The European Commission is currently in the process of simplifying and harmonising the rules of origin for EU trade agreements, with the aim of enhancing the effectiveness of the latter. Indeed, there is a general perception that the complexity of the rules and their lack of harmonisation across EU trade agreements, together with burdensome certification procedures, may be deterring some business managers from making use of the preferential trade tariffs allowed by the agreements. Rules of origin govern the conditions under which an imported good is recognised as 'originating' in a preference-given country and eligible for preferential trade tariffs. Provisions on rules of origin cover two major areas. First, the conditions for conferring origin are designed on a product-by-product basis, following principles typically based on processing operations and/or share of input. An essential part of this process also consists of determining to what extent origin rules may 'cumulate' materials and operations, not only in the parties to trade agreements, but also in third countries (under specific conditions). A second aspect is the certification procedure for origin, including product consignment conditions. The EU's reform process touches on all of these areas. It started with the reform of the generalised scheme of preferences in 2011, a unilateral trade arrangement designed by the EU for developing countries that inspired the EU's subsequent trade agreement negotiations. In some cases, the EU also promotes a more advanced cumulation system, particularly within the pan-Euro-Mediterranean system, to promote economic integration with neighbouring trading partners. Finally, the EU supports the use of flexible consignment rules that take into account increasingly globalised inventory management. It also encourages the use of self-certification by exporters as opposed to exporting authorities. Rules of origin are complex and rely on negotiations with partner countries, and their harmonisation poses a genuine challenge for the EU. In its latest trade policy review published in February 2021, the Commission announced that policy actions on rules of origin are still needed. The modernisation of the rules of origin is supported by the European Parliament, which has argued that they determine the 'true extent of trade liberalisation'.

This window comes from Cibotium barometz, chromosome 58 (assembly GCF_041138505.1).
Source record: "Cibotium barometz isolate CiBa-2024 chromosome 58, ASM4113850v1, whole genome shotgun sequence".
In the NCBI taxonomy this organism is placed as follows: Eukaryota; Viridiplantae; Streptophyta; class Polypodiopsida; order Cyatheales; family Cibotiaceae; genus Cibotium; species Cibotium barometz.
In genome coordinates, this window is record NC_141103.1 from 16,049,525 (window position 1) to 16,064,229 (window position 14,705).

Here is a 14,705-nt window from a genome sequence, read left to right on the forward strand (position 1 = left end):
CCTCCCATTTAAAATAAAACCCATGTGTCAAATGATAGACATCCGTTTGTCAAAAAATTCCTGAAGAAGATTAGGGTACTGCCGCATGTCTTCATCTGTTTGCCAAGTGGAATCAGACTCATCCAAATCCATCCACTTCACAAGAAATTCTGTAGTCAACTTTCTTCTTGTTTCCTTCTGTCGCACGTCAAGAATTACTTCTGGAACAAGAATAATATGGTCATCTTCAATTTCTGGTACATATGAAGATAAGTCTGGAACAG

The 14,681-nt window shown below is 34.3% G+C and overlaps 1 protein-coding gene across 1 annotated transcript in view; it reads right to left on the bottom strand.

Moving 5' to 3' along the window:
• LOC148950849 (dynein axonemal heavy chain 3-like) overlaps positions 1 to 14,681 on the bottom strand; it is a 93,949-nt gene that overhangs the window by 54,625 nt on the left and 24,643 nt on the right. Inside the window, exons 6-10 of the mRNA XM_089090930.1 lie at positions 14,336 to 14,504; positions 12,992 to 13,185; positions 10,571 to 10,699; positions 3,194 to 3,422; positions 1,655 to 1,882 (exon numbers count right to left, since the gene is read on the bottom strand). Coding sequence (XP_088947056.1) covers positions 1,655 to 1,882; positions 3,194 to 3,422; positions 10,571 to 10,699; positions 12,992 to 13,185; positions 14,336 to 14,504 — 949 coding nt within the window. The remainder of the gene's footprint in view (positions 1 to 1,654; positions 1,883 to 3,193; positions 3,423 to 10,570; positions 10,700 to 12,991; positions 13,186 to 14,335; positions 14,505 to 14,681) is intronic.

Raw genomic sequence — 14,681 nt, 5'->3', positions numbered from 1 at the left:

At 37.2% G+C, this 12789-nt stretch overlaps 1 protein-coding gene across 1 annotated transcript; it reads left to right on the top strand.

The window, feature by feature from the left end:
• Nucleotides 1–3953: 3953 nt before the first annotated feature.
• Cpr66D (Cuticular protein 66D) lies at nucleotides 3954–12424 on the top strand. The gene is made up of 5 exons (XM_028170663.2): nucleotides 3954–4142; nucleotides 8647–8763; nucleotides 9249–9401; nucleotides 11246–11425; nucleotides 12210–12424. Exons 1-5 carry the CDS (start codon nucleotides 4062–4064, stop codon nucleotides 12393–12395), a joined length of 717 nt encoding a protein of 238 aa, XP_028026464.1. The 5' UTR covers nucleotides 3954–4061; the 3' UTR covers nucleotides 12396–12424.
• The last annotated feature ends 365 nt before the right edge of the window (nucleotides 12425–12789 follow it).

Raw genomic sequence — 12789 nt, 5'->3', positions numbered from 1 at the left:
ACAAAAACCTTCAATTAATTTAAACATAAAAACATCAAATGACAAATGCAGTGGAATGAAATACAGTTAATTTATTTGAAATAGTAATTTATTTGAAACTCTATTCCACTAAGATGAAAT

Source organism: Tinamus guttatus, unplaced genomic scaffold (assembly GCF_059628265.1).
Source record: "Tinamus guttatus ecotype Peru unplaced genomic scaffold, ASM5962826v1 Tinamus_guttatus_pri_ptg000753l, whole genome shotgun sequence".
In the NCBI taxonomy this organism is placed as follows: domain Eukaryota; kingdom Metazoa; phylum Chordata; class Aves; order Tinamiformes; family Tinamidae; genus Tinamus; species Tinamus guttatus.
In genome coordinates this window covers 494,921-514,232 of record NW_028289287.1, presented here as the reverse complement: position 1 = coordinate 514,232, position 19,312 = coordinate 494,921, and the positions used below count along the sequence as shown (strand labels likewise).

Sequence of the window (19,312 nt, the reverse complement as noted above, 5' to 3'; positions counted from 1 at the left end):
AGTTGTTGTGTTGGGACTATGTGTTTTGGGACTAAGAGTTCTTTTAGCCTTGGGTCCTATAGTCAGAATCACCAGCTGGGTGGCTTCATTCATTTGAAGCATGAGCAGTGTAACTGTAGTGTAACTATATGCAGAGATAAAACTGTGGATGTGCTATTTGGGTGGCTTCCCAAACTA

Revision of Directive 96/9/EC on the legal protection of databases

27-10-2021

Following the adoption of the 2015 strategy for a digital single market in Europe and the 2020 communication on a European strategy for data, both of which sought to establish the right conditions for developing the EU data economy, several additional policy and legislative initiatives were undertaken. Their common goal was to provide the necessary legal, technological and economic conditions so data access, data-sharing and data re-use could foster innovation, business competitiveness and public ...

Following the adoption of the 2015 strategy for a digital single market in Europe and the 2020 communication on a European strategy for data, both of which sought to establish the right conditions for developing the EU data economy, several additional policy and legislative initiatives were undertaken. Their common goal was to provide the necessary legal, technological and economic conditions so data access, data-sharing and data re-use could foster innovation, business competitiveness and public interest. One of these initiatives resulted in the adoption of Directive 96/9/EC on the Legal Protection of Databases (the Database Directive), which is among the legal instruments to be revised as part of the development of an EU data act. As the Database Directive provides rules on intellectual property rights attached to databases, its revision is also part of the Commission’s intellectual property action plan, adopted in 2020 This implementation appraisal looks at the practical implementation of the directive in light of the expected Commission proposal for its revision. According to the 2021 Commission work programme, the proposal will be submitted in the third quarter of 2021, after having initially been part of the 2020 Refit programme.

Outlook for the European Council meeting of 21-22 October 2021

15-10-2021